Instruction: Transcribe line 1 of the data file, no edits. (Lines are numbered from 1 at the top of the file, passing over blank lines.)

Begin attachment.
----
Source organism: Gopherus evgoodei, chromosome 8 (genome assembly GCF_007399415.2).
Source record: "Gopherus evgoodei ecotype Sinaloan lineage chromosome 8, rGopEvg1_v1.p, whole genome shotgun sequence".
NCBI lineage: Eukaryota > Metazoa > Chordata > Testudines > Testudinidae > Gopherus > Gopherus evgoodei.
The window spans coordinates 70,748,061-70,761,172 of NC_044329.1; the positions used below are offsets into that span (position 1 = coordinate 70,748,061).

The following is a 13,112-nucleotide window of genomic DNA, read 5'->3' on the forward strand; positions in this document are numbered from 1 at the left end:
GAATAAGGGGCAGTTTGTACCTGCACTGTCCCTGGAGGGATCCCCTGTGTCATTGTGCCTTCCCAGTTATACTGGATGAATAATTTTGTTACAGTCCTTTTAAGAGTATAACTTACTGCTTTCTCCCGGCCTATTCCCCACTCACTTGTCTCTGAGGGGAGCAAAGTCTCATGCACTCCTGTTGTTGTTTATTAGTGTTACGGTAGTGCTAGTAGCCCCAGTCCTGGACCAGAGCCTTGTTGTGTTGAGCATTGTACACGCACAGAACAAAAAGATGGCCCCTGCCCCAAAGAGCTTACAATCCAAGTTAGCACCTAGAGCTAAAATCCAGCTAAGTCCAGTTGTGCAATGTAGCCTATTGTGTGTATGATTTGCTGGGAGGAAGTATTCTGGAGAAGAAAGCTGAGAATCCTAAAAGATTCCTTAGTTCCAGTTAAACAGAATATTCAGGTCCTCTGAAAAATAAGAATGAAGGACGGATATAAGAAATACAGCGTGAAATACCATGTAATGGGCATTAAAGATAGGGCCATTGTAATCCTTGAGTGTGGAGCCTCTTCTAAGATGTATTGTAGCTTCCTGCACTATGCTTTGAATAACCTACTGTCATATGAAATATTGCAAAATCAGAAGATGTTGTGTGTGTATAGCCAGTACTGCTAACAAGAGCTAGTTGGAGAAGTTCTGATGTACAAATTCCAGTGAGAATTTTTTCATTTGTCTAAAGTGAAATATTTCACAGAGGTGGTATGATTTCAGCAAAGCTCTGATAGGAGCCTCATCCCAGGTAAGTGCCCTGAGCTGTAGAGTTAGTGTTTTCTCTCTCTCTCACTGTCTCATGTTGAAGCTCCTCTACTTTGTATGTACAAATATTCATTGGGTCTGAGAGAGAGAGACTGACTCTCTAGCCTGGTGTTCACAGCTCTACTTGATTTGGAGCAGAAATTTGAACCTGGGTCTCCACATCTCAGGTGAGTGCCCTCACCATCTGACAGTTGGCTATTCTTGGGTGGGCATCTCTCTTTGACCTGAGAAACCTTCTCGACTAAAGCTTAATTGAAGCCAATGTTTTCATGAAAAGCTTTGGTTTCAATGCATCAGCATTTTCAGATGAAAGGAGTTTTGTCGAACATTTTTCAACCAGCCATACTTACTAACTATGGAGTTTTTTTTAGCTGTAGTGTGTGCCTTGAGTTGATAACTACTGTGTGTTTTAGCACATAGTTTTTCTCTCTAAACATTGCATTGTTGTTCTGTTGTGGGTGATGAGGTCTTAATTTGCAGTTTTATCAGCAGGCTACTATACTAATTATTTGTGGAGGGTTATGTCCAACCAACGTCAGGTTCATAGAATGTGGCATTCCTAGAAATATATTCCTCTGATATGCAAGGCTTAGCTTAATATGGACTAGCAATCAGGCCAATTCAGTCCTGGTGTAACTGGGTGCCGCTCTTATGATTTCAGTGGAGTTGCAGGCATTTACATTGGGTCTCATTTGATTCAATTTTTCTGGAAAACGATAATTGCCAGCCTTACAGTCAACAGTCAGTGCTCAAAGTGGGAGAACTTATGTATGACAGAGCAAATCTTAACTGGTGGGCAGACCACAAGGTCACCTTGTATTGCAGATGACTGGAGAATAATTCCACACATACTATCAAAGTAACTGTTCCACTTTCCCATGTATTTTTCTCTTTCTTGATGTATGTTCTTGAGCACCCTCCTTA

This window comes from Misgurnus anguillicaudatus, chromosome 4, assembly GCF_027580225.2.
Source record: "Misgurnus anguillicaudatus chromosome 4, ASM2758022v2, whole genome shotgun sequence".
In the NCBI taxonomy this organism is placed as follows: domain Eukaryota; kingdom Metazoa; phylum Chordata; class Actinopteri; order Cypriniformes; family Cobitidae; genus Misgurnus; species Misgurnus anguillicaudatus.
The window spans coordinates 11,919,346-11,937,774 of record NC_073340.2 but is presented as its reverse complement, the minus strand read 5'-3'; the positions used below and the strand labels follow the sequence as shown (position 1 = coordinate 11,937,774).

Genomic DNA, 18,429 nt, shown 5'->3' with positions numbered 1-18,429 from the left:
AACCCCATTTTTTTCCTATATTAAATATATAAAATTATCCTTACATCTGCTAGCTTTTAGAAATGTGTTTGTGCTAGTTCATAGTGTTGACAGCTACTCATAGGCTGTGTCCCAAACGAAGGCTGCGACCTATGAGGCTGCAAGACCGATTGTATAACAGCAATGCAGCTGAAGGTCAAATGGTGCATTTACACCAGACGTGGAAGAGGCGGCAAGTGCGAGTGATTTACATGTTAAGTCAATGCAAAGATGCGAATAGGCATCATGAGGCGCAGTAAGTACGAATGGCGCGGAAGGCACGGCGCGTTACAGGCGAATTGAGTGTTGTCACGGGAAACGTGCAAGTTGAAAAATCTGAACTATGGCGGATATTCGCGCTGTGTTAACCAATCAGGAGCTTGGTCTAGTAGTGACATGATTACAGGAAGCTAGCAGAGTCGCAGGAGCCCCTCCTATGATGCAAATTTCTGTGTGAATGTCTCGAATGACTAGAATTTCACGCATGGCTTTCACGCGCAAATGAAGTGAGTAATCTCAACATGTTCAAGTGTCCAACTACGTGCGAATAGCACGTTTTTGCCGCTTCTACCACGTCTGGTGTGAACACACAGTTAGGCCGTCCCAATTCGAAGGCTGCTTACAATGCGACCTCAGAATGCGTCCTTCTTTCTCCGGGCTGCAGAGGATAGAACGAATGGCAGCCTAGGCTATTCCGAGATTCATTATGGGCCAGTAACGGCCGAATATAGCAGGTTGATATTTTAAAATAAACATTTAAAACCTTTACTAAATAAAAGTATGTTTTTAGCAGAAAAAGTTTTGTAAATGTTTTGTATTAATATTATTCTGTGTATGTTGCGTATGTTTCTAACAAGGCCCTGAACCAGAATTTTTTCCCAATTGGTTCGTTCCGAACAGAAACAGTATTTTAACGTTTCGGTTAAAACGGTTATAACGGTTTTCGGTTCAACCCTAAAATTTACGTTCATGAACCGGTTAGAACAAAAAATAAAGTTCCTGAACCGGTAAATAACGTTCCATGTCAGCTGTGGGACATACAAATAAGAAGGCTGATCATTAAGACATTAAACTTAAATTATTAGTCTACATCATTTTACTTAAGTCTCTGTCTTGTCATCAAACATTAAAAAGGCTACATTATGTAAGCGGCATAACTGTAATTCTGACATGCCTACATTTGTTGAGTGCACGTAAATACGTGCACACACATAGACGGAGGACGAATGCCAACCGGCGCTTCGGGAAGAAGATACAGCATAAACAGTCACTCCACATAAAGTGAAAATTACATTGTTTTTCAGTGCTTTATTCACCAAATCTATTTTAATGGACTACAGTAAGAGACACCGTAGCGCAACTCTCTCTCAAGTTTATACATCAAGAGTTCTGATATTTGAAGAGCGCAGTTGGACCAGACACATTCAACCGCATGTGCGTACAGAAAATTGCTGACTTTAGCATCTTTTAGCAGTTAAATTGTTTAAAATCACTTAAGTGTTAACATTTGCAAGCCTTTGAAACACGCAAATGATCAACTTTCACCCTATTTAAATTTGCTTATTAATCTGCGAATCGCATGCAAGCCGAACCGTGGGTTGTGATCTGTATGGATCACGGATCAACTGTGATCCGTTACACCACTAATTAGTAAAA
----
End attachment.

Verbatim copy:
Source organism: Gopherus evgoodei, chromosome 8 (genome assembly GCF_007399415.2).